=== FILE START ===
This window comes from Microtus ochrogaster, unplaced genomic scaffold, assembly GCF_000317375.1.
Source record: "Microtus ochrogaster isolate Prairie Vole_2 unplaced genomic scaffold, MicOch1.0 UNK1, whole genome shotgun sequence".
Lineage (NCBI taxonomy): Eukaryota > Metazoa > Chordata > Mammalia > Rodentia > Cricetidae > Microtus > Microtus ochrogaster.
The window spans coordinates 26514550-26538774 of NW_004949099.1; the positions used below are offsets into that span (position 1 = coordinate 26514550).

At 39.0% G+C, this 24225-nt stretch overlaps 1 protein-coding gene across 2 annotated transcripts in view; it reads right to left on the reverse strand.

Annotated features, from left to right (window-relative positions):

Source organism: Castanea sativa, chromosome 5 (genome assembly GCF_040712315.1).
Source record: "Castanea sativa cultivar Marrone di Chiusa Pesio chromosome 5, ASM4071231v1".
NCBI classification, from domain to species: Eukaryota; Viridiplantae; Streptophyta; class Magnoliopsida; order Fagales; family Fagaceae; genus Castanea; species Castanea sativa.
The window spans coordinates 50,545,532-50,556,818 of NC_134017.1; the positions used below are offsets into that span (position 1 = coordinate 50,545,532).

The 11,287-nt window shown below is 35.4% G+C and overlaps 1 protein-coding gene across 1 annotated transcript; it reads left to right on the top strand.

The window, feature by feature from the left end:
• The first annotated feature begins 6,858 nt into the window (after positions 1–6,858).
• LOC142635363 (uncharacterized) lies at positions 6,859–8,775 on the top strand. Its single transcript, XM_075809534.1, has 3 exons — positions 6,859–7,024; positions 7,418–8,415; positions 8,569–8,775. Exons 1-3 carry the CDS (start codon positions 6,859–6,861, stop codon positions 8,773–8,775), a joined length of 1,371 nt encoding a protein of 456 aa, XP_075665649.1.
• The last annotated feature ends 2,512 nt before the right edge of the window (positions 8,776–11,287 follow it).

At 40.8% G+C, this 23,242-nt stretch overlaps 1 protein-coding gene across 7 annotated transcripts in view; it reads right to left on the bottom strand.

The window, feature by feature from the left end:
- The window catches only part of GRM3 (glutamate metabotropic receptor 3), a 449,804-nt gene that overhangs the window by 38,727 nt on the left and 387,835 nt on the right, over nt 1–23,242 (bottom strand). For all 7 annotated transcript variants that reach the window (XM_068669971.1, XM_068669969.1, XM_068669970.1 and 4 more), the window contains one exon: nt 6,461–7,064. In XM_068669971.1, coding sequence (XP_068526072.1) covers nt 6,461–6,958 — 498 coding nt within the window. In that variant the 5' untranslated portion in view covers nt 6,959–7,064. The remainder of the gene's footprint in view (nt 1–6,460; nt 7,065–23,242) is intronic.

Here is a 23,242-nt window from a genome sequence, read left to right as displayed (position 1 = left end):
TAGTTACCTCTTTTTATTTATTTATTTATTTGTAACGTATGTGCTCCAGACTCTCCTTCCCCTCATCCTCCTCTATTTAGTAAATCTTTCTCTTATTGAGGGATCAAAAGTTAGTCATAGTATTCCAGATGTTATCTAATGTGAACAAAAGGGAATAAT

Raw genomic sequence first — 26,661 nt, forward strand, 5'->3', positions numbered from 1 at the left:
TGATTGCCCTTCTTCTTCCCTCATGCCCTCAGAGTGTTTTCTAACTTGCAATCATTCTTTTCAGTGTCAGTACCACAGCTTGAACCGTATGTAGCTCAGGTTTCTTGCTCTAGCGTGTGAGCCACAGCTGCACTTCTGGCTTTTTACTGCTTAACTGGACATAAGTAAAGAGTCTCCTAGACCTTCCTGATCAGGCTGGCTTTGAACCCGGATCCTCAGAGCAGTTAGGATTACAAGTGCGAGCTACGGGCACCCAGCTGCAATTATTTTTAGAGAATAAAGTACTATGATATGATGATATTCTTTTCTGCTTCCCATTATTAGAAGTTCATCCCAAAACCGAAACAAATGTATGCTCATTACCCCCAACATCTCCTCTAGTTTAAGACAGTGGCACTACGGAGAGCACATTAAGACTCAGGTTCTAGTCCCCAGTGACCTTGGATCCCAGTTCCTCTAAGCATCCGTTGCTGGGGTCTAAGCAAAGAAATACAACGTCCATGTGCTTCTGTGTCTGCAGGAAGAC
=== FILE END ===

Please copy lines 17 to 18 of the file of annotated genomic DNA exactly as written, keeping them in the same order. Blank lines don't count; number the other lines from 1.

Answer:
The window, feature by feature from the left end:
- The window catches only part of GRM3 (glutamate metabotropic receptor 3), a 449,804-nt gene that overhangs the window by 38,727 nt on the left and 387,835 nt on the right, over nt 1–23,242 (bottom strand). For all 7 annotated transcript variants that reach the window (XM_068669971.1, XM_068669969.1, XM_068669970.1 and 4 more), the window contains one exon: nt 6,461–7,064. In XM_068669971.1, coding sequence (XP_068526072.1) covers nt 6,461–6,958 — 498 coding nt within the window. In that variant the 5' untranslated portion in view covers nt 6,959–7,064. The remainder of the gene's footprint in view (nt 1–6,460; nt 7,065–23,242) is intronic.